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Internal vs fishhook hairpin DNA: unzipping locations and mechanisms in the α-hemolysin nanopore.

Ding Y, Fleming AM, White HS, Burrows CJ - J Phys Chem B (2014)

Bottom Line: Further, a series of internal hairpins with asymmetric tails were studied, for which it was determined that a second tail longer than 12 nucleotides results in internal hairpin unzipping behavior, while tail lengths of 6 nucleotides behaved like fishhook hairpins.This demonstration of different currents for immobilized and translocating DNA has not been described previously.The conclusions drawn from these studies are anticipated to be beneficial in future application of nanopore analysis of nucleic acids.

View Article: PubMed Central - PubMed

Affiliation: Department of Chemistry, University of Utah , 315 South 1400 East, Salt Lake City, Utah 84112-0850, United States.

ABSTRACT
Studies on the interaction of hairpin DNA with the α-hemolysin (α-HL) nanopore have determined hairpin unzipping kinetics, thermodynamics, and sequence-dependent DNA/protein interactions. Missing from these results is a systematic study comparing the unzipping process for fishhook (one-tail) vs internal (two-tail) hairpins when they are electrophoretically driven from the cis to the trans side of α-HL via a 30-mer single-stranded tail. In the current studies, fishhook hairpins showed long unzipping times with one deep blockage current level. In contrast, the internal hairpins demonstrated relatively fast unzipping and a characteristic pulse-like current pattern. These differences were further explored with respect to stem length and sequence context. Further, a series of internal hairpins with asymmetric tails were studied, for which it was determined that a second tail longer than 12 nucleotides results in internal hairpin unzipping behavior, while tail lengths of 6 nucleotides behaved like fishhook hairpins. Interestingly, these studies were able to resolve a current difference of ~6% between hairpin DNA immobilized in the nanopore waiting to unzip vs the translocating unzipped DNA, with the latter showing a deeper current blockage level. This demonstration of different currents for immobilized and translocating DNA has not been described previously. These results were interpreted as fishhook hairpins unzipping inside the vestibule, while the internal hairpins unzip outside the vestibule of α-HL. Lastly, we used this knowledge to study the unzipping of a long double-stranded DNA (>50 base pairs) outside the vestibule of α-HL. The conclusions drawn from these studies are anticipated to be beneficial in future application of nanopore analysis of nucleic acids.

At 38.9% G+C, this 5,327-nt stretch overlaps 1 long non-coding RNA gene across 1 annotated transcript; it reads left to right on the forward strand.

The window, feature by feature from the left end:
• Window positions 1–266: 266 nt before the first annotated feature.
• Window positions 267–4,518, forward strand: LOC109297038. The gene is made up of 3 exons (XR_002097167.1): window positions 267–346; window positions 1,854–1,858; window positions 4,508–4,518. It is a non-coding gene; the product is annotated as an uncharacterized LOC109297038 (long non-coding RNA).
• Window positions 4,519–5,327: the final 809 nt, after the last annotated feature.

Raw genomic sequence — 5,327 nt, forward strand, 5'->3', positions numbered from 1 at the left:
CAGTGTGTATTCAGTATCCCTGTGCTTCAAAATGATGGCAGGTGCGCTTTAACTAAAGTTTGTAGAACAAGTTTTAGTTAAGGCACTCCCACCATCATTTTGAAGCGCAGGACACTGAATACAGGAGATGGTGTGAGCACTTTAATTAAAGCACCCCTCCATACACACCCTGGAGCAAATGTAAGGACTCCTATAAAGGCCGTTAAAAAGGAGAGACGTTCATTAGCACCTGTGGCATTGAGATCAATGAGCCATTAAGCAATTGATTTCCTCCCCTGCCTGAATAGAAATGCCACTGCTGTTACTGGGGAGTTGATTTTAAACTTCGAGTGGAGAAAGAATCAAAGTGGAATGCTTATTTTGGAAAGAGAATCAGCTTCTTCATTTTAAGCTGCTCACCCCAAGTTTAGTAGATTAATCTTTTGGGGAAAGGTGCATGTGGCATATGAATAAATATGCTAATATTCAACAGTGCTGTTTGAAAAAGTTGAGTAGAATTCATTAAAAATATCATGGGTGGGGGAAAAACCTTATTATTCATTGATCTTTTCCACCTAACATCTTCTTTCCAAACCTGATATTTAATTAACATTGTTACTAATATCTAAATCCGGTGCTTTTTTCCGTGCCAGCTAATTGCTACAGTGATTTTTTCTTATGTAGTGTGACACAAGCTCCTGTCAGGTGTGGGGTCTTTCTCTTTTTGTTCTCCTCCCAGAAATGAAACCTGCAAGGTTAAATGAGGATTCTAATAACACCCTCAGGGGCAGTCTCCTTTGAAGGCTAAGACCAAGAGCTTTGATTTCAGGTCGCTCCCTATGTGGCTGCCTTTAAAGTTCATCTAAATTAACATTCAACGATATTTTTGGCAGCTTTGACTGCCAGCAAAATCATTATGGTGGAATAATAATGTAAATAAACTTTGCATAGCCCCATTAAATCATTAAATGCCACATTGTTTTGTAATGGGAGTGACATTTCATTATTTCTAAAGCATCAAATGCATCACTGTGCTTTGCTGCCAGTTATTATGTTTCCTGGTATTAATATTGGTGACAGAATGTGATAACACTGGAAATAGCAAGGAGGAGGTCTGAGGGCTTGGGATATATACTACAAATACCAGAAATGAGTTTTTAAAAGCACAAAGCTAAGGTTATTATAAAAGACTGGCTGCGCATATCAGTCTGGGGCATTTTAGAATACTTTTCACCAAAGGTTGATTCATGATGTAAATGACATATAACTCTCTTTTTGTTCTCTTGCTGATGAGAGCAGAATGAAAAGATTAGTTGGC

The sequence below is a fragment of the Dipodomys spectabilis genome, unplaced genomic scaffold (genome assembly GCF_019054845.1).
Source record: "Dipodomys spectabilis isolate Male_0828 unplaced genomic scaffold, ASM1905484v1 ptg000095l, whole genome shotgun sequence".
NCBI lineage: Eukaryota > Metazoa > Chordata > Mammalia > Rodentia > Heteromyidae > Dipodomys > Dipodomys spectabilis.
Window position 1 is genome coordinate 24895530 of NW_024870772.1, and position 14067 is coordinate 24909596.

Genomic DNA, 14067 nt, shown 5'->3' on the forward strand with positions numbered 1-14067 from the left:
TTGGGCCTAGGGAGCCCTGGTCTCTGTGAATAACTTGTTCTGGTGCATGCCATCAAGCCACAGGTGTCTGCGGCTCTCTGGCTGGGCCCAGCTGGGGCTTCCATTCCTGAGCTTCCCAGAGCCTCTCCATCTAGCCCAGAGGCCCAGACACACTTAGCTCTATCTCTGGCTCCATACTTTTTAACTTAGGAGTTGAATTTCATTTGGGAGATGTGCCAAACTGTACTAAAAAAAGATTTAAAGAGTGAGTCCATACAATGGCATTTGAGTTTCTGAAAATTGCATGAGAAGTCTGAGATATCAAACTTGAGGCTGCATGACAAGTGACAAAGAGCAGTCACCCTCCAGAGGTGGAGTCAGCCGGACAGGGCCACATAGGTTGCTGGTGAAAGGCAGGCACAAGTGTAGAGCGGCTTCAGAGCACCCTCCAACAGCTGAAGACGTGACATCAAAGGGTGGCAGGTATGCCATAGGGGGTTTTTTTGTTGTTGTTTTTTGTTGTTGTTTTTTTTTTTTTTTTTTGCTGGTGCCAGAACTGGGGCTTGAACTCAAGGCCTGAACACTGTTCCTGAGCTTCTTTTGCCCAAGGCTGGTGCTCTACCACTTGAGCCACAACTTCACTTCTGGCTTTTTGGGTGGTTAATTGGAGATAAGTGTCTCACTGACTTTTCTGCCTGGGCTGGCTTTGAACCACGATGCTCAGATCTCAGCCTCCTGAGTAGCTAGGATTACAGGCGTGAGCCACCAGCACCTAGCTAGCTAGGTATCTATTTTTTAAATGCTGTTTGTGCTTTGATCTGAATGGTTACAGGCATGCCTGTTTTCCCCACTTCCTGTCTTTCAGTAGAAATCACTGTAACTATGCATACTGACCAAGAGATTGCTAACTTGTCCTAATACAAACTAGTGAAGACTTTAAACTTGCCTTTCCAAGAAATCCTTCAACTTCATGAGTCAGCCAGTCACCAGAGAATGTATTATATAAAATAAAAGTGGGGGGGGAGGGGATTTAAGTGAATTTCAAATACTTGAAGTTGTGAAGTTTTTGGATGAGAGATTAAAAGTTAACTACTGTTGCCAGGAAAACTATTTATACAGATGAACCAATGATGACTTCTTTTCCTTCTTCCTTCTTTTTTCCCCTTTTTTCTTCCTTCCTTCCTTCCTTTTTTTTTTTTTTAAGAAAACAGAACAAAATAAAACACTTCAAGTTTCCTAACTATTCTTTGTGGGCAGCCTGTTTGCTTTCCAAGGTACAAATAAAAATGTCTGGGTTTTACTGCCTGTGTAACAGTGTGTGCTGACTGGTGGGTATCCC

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Unzipping time vs stem length for internal hairpins studied atdifferent voltages (trans vs cis). (A) The sequences for the variable stem length internal hairpins.(B) Corresponding unzipping time vs applied bias. Experimental conditions:1.00 M KCl, 10 mM PBS, pH 7.4, 22.0 ± 0.5 °C.
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fig4: Unzipping time vs stem length for internal hairpins studied atdifferent voltages (trans vs cis). (A) The sequences for the variable stem length internal hairpins.(B) Corresponding unzipping time vs applied bias. Experimental conditions:1.00 M KCl, 10 mM PBS, pH 7.4, 22.0 ± 0.5 °C.

Mentions: To further investigatethe unzipping of internal hairpins through an α-HL nanopore,a group of internal hairpins was designed with the same dC30 tails and loop sequence, but the length of the hairpin stem wasincreased from 9 to 15 base pairs (bp’s) in 3 bp increments(Figure 4A). All of these internal hairpinsgave the same pulse-like pattern to the blocking current, as describedabove. The measured unzipping time constant (τ) for these hairpinsdemonstrated that, as the stem length was increased, the unzippingtime increased, as expected (Figure 4B). Inthese studies, τ showed an inverse correlation with voltage;this observation supports unzipping and translocation of the hairpinsthrough α-HL (Figure S7, Supporting Information). Compared to the unzipping time of fishhook hairpins in the currentwork and those previously reported by Meller’s laboratory,22 the unzipping times of the internal hairpinswere dramatically shorter, by a factor of ∼20. Furthermore,the unzipping times of variable stem length internal hairpins weresensitive to increased voltage that is consistent with a model ofhairpin unzipping followed by translocation (Figure 4B).